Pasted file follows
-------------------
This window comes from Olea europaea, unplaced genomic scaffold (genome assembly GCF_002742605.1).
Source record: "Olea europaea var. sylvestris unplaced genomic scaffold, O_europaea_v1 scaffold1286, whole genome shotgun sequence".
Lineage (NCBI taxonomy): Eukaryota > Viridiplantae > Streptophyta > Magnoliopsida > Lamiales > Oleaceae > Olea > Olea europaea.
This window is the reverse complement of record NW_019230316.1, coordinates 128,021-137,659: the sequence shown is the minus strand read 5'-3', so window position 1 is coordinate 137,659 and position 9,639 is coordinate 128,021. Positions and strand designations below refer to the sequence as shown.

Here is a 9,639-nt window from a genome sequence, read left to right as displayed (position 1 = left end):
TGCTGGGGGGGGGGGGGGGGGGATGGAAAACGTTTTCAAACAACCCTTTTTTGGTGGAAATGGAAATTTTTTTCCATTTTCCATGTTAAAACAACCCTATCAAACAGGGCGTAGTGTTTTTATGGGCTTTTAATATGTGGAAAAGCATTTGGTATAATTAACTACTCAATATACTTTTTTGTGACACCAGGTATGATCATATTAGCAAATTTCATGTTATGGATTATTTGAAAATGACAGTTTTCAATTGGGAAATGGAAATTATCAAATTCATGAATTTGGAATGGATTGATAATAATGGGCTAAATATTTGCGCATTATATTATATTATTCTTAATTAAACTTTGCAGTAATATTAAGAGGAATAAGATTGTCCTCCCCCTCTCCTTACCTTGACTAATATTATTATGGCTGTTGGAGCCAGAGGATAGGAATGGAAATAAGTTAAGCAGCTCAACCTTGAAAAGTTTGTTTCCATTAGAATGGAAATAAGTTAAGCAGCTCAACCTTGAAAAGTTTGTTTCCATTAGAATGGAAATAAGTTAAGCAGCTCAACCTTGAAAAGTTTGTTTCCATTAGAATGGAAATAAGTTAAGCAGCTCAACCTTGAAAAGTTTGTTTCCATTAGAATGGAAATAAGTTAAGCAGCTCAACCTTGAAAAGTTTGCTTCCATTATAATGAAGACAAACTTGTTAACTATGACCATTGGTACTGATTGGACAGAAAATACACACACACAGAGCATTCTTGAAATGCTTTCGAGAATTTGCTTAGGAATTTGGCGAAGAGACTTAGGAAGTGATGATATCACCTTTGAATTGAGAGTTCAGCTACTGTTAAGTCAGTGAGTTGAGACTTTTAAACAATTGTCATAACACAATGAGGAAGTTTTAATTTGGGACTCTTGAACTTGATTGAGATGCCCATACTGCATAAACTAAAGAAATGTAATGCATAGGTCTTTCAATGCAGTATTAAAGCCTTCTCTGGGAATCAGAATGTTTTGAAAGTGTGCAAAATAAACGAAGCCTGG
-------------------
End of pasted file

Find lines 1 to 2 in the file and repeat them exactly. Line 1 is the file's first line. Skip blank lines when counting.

This window comes from Olea europaea, unplaced genomic scaffold (genome assembly GCF_002742605.1).
Source record: "Olea europaea var. sylvestris unplaced genomic scaffold, O_europaea_v1 scaffold1286, whole genome shotgun sequence".